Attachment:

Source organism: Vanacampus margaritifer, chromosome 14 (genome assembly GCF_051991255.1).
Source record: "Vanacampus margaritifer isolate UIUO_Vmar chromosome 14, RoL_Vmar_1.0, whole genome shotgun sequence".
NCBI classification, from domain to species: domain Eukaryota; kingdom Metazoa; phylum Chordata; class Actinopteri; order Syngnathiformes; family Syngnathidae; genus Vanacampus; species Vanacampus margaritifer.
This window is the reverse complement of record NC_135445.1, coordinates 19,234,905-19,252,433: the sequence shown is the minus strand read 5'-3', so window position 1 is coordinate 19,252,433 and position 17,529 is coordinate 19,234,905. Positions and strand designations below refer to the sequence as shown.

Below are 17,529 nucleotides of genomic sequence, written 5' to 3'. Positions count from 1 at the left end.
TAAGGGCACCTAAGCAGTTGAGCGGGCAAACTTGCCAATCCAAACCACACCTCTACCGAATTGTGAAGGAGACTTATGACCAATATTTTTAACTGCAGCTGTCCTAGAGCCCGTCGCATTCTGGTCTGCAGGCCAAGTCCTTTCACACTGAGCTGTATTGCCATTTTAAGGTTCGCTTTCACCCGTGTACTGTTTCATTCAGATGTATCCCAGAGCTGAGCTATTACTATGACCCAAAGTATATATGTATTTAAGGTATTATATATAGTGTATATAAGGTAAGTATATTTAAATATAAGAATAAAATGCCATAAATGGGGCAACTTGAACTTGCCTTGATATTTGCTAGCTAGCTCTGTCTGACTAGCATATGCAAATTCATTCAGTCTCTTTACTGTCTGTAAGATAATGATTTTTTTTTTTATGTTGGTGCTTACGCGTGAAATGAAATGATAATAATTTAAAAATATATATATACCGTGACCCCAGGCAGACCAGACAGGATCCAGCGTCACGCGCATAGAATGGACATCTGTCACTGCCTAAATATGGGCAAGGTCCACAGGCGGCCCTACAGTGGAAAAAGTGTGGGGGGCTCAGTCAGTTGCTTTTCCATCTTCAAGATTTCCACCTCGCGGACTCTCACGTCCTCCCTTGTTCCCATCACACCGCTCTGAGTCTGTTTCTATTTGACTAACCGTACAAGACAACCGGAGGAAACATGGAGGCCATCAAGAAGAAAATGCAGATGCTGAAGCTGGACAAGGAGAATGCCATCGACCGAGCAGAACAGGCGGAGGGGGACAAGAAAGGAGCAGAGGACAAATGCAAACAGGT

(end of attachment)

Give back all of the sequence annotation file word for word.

Source organism: Vanacampus margaritifer, chromosome 14 (genome assembly GCF_051991255.1).
Source record: "Vanacampus margaritifer isolate UIUO_Vmar chromosome 14, RoL_Vmar_1.0, whole genome shotgun sequence".
NCBI classification, from domain to species: domain Eukaryota; kingdom Metazoa; phylum Chordata; class Actinopteri; order Syngnathiformes; family Syngnathidae; genus Vanacampus; species Vanacampus margaritifer.
This window is the reverse complement of record NC_135445.1, coordinates 19,234,905-19,252,433: the sequence shown is the minus strand read 5'-3', so window position 1 is coordinate 19,252,433 and position 17,529 is coordinate 19,234,905. Positions and strand designations below refer to the sequence as shown.

Below are 17,529 nucleotides of genomic sequence, written 5' to 3'. Positions count from 1 at the left end.
TAAGGGCACCTAAGCAGTTGAGCGGGCAAACTTGCCAATCCAAACCACACCTCTACCGAATTGTGAAGGAGACTTATGACCAATATTTTTAACTGCAGCTGTCCTAGAGCCCGTCGCATTCTGGTCTGCAGGCCAAGTCCTTTCACACTGAGCTGTATTGCCATTTTAAGGTTCGCTTTCACCCGTGTACTGTTTCATTCAGATGTATCCCAGAGCTGAGCTATTACTATGACCCAAAGTATATATGTATTTAAGGTATTATATATAGTGTATATAAGGTAAGTATATTTAAATATAAGAATAAAATGCCATAAATGGGGCAACTTGAACTTGCCTTGATATTTGCTAGCTAGCTCTGTCTGACTAGCATATGCAAATTCATTCAGTCTCTTTACTGTCTGTAAGATAATGATTTTTTTTTTTATGTTGGTGCTTACGCGTGAAATGAAATGATAATAATTTAAAAATATATATATACCGTGACCCCAGGCAGACCAGACAGGATCCAGCGTCACGCGCATAGAATGGACATCTGTCACTGCCTAAATATGGGCAAGGTCCACAGGCGGCCCTACAGTGGAAAAAGTGTGGGGGGCTCAGTCAGTTGCTTTTCCATCTTCAAGATTTCCACCTCGCGGACTCTCACGTCCTCCCTTGTTCCCATCACACCGCTCTGAGTCTGTTTCTATTTGACTAACCGTACAAGACAACCGGAGGAAACATGGAGGCCATCAAGAAGAAAATGCAGATGCTGAAGCTGGACAAGGAGAATGCCATCGACCGAGCAGAACAGGCGGAGGGGGACAAGAAAGGAGCAGAGGACAAATGCAAACAGGT